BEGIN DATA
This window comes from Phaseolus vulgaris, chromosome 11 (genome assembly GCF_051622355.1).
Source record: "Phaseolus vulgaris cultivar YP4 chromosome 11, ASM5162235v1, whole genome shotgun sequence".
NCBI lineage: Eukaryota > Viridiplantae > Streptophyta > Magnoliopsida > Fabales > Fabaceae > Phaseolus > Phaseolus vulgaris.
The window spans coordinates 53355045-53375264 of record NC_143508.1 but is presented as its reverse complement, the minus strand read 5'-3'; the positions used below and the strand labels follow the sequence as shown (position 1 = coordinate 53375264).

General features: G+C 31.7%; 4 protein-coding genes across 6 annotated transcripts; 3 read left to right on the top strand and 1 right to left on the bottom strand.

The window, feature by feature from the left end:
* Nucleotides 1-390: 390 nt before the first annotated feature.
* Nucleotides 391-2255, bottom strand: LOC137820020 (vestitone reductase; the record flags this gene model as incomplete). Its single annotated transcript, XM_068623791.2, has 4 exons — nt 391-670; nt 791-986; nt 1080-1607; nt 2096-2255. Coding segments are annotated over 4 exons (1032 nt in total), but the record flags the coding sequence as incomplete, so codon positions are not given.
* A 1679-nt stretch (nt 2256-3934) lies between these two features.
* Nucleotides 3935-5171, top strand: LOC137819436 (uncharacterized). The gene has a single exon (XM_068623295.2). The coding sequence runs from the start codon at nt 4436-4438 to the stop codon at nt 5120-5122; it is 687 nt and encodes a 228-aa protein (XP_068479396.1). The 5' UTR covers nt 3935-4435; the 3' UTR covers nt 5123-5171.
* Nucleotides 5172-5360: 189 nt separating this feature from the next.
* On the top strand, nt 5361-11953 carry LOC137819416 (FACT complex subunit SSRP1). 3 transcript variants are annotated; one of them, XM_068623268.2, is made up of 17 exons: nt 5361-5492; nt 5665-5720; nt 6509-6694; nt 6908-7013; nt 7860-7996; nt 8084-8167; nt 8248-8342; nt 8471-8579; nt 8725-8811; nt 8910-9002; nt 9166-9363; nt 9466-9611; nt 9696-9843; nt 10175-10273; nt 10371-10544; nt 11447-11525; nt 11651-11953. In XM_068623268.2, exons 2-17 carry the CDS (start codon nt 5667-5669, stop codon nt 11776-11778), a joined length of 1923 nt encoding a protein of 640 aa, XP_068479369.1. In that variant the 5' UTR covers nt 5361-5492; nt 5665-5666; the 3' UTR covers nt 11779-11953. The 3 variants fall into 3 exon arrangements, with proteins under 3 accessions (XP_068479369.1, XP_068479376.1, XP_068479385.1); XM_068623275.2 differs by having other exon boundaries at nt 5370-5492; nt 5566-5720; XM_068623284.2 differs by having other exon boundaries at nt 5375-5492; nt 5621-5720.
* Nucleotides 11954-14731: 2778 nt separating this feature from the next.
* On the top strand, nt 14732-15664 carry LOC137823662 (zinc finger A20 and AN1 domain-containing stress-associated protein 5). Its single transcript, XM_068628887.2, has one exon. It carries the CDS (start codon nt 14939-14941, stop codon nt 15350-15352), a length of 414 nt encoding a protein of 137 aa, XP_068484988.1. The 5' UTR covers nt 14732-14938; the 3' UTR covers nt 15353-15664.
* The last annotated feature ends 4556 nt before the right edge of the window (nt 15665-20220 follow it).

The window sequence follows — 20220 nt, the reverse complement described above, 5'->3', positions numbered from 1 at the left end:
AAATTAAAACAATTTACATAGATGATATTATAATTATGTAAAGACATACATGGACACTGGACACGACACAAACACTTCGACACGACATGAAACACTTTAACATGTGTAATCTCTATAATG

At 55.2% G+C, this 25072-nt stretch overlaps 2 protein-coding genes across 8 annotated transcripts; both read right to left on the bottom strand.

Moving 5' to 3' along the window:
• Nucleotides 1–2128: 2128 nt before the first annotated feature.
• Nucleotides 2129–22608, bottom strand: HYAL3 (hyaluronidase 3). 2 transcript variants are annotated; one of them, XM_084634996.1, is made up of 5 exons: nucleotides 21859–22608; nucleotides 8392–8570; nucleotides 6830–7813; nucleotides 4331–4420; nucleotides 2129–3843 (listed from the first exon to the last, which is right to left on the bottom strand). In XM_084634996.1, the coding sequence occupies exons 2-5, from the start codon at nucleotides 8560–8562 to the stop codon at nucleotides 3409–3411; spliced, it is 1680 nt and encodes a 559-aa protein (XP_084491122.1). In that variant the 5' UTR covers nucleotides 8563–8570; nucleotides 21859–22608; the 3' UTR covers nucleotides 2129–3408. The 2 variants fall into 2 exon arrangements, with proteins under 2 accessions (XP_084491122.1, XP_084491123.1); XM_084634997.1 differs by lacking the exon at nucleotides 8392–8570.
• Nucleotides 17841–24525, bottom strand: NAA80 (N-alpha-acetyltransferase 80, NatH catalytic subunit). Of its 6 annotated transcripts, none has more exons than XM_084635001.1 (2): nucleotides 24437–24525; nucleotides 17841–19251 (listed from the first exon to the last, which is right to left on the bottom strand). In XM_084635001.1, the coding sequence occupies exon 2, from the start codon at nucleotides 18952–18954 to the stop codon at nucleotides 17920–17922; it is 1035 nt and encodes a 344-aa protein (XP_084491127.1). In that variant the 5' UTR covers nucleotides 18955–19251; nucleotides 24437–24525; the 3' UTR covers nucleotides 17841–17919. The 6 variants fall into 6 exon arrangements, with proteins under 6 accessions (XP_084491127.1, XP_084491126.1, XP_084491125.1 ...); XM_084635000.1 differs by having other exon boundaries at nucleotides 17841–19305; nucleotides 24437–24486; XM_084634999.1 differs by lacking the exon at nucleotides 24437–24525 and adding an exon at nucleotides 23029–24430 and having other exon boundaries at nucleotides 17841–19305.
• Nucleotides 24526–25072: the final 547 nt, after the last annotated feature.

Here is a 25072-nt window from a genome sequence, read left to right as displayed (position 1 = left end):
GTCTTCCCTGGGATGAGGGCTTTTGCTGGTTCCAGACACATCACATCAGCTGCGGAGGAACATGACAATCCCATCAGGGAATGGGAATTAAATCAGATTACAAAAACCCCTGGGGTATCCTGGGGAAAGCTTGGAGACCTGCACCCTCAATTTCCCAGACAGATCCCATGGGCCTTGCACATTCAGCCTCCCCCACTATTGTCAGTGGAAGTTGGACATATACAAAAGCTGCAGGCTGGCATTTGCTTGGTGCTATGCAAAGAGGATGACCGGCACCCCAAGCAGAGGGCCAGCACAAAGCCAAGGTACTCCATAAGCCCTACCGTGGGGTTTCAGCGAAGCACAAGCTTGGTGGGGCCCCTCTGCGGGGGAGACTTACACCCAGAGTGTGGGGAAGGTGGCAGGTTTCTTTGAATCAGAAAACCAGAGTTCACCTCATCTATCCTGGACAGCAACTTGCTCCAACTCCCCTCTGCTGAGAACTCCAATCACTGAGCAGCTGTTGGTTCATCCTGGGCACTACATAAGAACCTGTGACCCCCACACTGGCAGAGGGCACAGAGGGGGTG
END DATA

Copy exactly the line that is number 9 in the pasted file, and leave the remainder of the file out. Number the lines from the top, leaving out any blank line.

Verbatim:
* A 1679-nt stretch (nt 2256-3934) lies between these two features.